Stress in Kids

Stress is a common, normal, and sometimes even healthy response to the many new adventures in childhood. It’s usually viewed as only a bad thing, but sometimes stress (a little bit of it, that is) can be a source of motivation for children. Even good events in a child’s life can bring stress, such as a dance recital, the holidays, or graduation. Stress serves a purpose: that purpose is preparation. Stress signals the brain and body to prepare for change or indicates that something new is about to occur. However, stress in high or excess amounts can cause an onslaught of issues for children to have to deal with.

How Stress Presents Differently in Kids than Adults

Stress shows up differently in children than adults. Scenarios that may seem insignificant to adults can be extremely stressful to children. Many situations that adults can reasonably manage could end up sending a child into a tailspin of anxiety. Their stress response can be a lot more physical than adults, and may even occupy their whole body and mind, making it difficult for a child to concentrate on anything else. Adults can conceptualize and verbalize their emotions and what they’re experiencing. Children, on the other hand, do not have the cognitive maturity to decipher through their many emotions themselves internally, let alone verbalize how they’re feeling. 

Adults can bounce back from stress in a more resilient manner, as their bodies and minds are more capable of handling it. Children simply have not yet had enough experience dealing with stress. Their resilience to stress will continue to strengthen and develop over time the more experience they acquire.

Types of Stressors

There are many different catalysts for stress in a child’s life. Social stress is chief among them. Navigating relationships and social interactions can sometimes be stressful, especially for young children who are just learning how to make friends, build healthy friendships, and keep them long-term. If your child is an introvert, social stress is likely to be even more prevalent as social interactions do not come as easily to introverts. Family stress and parental stress are also a part of this. If a parent is putting unnecessary or unreasonably high expectations on their child, this can cause excessive stress.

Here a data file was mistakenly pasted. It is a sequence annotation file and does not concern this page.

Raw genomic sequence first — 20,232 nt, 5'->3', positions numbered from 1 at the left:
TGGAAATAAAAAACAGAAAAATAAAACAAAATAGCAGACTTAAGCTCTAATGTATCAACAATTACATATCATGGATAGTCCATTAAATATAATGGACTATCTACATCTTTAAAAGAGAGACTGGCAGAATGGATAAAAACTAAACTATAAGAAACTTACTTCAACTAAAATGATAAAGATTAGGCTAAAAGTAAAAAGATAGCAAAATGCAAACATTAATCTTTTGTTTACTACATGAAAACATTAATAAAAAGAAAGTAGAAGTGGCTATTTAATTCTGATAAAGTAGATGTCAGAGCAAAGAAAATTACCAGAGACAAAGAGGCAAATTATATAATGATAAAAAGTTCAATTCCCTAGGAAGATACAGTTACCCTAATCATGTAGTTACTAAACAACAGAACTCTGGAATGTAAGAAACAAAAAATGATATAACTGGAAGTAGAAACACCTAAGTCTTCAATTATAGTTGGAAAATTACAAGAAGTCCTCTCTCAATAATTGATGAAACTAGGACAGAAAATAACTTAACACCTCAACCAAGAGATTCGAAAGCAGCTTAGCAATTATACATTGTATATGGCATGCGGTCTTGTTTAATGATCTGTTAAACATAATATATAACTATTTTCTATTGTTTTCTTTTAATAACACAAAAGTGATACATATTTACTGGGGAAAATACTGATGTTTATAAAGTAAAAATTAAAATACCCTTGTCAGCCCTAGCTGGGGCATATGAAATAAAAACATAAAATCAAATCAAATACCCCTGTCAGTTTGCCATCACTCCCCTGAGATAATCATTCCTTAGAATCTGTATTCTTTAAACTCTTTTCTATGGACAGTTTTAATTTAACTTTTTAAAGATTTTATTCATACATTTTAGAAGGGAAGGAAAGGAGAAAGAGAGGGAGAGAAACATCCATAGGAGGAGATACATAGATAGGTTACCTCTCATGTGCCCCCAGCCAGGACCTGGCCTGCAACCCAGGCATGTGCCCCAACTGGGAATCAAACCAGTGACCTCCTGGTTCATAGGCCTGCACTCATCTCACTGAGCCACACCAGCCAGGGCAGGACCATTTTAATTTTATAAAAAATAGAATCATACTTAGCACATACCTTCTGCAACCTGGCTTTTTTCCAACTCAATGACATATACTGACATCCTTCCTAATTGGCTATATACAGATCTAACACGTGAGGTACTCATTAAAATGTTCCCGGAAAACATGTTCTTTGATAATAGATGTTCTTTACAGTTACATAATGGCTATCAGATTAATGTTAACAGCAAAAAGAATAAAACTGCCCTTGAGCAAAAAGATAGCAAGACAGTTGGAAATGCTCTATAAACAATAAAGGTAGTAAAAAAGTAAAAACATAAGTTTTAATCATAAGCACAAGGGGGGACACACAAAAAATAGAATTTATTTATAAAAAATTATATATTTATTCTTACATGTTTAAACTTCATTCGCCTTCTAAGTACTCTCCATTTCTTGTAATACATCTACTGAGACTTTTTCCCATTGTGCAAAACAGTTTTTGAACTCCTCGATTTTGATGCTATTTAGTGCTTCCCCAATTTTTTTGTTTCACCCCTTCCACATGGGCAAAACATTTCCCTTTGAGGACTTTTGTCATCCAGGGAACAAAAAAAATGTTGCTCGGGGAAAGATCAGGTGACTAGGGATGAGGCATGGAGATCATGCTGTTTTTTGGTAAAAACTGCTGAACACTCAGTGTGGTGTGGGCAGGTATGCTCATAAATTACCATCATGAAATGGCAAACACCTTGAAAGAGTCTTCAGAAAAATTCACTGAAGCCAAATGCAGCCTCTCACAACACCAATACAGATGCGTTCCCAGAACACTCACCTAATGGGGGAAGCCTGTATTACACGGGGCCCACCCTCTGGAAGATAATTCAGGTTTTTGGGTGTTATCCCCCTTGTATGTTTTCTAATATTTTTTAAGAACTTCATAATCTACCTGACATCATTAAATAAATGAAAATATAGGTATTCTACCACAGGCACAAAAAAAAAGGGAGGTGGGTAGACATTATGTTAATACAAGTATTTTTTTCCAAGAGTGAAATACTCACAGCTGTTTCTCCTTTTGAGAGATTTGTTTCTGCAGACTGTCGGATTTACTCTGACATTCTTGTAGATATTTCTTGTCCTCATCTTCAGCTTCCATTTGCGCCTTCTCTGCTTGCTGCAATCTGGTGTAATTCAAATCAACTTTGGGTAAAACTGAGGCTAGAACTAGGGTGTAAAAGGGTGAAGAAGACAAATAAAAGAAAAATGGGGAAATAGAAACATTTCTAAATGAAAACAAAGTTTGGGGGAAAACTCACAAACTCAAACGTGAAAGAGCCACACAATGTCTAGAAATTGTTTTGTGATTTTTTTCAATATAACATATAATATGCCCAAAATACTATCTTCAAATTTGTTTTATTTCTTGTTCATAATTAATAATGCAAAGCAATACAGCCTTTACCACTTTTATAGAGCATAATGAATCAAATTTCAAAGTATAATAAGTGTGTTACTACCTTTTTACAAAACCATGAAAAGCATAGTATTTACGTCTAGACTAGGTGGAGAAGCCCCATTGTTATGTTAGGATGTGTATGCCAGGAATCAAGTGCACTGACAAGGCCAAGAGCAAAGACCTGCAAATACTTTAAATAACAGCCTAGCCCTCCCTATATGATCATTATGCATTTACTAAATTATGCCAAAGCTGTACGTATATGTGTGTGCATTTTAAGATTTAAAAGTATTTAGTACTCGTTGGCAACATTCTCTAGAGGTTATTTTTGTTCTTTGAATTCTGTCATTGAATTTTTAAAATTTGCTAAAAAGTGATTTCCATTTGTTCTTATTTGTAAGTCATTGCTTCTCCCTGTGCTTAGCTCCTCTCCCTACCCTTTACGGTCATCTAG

Children can experience stress simply from having a schedule that’s too busy. Extracurricular activities are wonderful for children in many ways, but too many obligations and too much hustle can have the reverse effect and be stress-inducing. Developmental stress, which is stress that comes from the natural process of growing up, hitting milestones, and changing, can also impact children.

How Stress Affects Sleep

Stress greatly impacts a person’s sleep quality. It causes difficulty falling asleep, difficulty staying asleep, and, in some cases, nightmares. This is primarily due to the fact that, when a person experiences stress, their body’s levels of cortisol, the stress hormone, are increased and this impairs sleep. 

Recognizing Stress in Kids 

Signs of stress can look similar in children as it does in adults, or these signs may present differently in children than adults. You may notice your child experiencing frequent worry or anxiety. New fears, aggression, emotional instability, and clinginess are all signs that your child is enduring stress. They may also be exhibiting an inability to truly relax, an inability to concentrate, and changes in typical demeanor or personality. All of these emotional symptoms can impair the relationships in their life.

Your child may also experience changes in appetite, which can also influence their body weight. They may drop weight if they have little to no appetite, or they may experience weight gain if their stress levels lead them to overeat. Stress and anxiety can manifest as physical illness symptoms, such as upset stomach, nausea, and headache.

Healthily Moving Forward 

Stress in life is inevitable, but what matters most is how one handles stress. Having healthy coping mechanisms in place that a child can utilize when encountering stress is the key to managing stress in a healthy, developmentally-appropriate way. Parents are a child’s main source of support, strength, and encouragement during turbulent times, so make sure you are being attentive and loving to your child during these times of stress. You will all get through it, together!

This information does not provide medical advice and is intended for informational purposes only. It is not a substitute for seeking professional medical advice, diagnosis or treatment. Please see full disclaimer.

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